O Rex Gentium: Questions of Authority

I think it’s safe to say that we as a culture have a problem with authority right now. Trust in our institutions — from government, through education, down to media and corporations — is at an all-time low. Perhaps this is why the theme of authority stood out to me when I was reflecting on today’s ‘O Antiphon’, which is addressed to Christ as King of the Nations:

O King of the nations, and their desire, the cornerstone making both one: Come and save the human race, which you fashioned from clay.

I see four kinds of authority in this short prayer: The authority of political power, the authority of our desires, the authority of a cornerstone, and the authority of a potter over the clay. Each of these has something to offer us in this season as we seek to orient ourselves and prepare for the coming of Christ.

The first asks: Who or what is in charge of my life? Who gives me my marching orders? Who or what determines my sense of right and wrong? Is Caesar (by whatever name he goes today) the lord of my life? Is my favorite source of newsmedia? Is my boss? Am I? Is God? As Christians, there is an obvious ‘right’ answer and most of us would be quick to circle it. But if we’re honest with ourselves, it’s always more complicated than that. There’s always a mix of loyalties, with different authorities within us and outside us fighting for our attention and allegiance.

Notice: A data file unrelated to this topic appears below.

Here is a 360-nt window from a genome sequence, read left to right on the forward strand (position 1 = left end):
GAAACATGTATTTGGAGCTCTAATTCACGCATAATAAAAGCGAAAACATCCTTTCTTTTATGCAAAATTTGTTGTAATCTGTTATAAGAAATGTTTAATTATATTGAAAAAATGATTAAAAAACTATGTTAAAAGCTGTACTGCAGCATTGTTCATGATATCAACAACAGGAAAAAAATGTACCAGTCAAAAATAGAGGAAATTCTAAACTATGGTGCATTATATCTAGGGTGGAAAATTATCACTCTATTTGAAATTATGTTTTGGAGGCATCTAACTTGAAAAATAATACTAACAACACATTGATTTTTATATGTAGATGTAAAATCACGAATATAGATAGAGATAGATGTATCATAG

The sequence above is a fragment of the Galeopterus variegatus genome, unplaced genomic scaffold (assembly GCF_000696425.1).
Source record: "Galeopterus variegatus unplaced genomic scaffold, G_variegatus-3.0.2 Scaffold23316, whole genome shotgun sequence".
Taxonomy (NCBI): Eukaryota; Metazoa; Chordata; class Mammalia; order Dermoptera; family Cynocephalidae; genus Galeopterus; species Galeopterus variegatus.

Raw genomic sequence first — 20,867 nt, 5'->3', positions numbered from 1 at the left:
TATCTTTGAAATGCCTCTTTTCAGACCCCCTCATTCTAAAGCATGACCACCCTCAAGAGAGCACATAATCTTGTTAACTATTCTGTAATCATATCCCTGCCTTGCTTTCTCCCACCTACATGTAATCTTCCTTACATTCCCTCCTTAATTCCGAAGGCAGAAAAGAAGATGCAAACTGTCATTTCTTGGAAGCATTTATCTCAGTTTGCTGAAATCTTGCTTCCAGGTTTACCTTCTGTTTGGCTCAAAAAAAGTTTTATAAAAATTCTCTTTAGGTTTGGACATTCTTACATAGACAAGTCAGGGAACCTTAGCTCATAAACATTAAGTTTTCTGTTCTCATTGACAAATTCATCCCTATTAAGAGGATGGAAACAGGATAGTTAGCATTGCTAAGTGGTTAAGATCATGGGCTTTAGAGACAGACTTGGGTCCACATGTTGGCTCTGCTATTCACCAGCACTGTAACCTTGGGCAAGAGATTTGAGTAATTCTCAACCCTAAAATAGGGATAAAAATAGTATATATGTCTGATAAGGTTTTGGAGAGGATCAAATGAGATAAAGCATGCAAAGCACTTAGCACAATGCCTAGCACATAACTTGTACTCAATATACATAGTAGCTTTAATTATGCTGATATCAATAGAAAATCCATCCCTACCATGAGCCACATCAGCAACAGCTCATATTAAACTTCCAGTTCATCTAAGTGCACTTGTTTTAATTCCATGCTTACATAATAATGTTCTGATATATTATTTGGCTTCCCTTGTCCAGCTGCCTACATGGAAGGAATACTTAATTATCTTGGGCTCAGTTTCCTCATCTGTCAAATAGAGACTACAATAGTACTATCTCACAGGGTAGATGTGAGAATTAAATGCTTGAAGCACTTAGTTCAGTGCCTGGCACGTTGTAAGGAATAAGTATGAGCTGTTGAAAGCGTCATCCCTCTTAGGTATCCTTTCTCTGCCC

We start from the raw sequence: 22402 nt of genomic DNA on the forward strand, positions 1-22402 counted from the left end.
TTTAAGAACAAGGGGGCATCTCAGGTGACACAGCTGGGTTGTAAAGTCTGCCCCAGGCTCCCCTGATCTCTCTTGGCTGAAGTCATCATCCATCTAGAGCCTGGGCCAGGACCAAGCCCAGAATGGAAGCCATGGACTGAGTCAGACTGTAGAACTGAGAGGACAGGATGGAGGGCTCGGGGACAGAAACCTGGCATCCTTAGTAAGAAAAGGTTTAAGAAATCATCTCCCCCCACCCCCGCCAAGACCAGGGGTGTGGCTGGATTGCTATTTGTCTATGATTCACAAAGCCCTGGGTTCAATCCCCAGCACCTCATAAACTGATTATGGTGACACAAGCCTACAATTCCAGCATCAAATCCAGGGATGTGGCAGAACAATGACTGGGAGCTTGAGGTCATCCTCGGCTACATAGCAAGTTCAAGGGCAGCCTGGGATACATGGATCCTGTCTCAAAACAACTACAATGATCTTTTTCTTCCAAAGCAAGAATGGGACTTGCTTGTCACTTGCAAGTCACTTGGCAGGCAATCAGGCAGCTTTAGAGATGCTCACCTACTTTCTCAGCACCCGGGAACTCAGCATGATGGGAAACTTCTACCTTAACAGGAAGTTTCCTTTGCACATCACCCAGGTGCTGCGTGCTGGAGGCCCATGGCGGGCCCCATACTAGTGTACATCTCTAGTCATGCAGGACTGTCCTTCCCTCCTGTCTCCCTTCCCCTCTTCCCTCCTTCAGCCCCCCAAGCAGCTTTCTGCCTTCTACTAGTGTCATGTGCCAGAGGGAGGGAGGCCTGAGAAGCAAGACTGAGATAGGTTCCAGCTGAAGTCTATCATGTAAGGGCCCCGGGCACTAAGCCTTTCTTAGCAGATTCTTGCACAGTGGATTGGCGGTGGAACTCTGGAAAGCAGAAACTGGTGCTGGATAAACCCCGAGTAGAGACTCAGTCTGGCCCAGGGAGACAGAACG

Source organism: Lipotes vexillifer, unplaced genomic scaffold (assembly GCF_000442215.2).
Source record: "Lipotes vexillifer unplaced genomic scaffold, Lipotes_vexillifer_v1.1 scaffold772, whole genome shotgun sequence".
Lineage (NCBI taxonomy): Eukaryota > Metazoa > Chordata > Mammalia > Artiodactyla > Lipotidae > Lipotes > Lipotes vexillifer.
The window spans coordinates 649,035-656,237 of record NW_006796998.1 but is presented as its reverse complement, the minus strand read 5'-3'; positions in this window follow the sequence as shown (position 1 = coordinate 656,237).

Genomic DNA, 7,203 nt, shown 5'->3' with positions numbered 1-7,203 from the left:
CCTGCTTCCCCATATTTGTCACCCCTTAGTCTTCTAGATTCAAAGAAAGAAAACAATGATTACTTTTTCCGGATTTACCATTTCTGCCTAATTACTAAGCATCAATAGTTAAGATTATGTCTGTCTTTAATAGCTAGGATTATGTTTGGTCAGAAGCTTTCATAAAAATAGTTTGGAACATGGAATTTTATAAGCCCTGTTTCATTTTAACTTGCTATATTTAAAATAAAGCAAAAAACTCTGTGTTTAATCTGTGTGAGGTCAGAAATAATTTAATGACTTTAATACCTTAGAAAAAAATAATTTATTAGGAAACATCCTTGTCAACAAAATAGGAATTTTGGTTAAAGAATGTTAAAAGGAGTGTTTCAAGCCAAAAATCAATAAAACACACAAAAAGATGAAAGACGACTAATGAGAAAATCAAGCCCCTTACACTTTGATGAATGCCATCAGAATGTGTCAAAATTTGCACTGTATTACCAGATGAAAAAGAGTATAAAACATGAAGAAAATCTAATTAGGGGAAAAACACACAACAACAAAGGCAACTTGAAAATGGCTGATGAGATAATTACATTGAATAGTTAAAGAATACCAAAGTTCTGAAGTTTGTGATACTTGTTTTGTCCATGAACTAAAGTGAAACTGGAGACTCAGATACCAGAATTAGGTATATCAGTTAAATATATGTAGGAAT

The second asks: What do I want? This may seem strange as a kind of authority, but really, in a consumerist culture obsessed with immediate gratification, this may be very well be the most powerful authority of all for many of us. What do I want? Really? What am I working towards? What is my ultimate aim? I am increasingly convinced that this is the most important question we can ask ourselves. For, as Jesus himself said, “Where your treasure is, there will your heart be too.”

The third asks us: What is my life built upon? What is its foundation? What is grounding it? To put it a bit more fluidly, in an ever-changing and shifting world, where do I find stability and security?

And lastly, what or who is it that I am willing to change for? The image in the prayer, based on prophecies in Isaiah and Jeremiah, is that of a potter working the clay. Am I malleable enough to be changed? And if so, by whom and to what end?

In an increasingly complicated and interconnected world, this prayer is a reminder that our ultimate authority is God, and for us Christians, specifically, God as revealed in the man Jesus. He is our King, the one who gives us our orders. He is our true desire, that to which our hearts should be oriented and aligned. He is our cornerstone — the solid rock on which we build our lives, the thick vine of which we are the branches. And he is the potter always at work fashioning us, longing for us to be transformed ever more into the likeness of God.

O King of the nations, and their desire, the cornerstone making both one: Come and save the human race, which you fashioned from clay.


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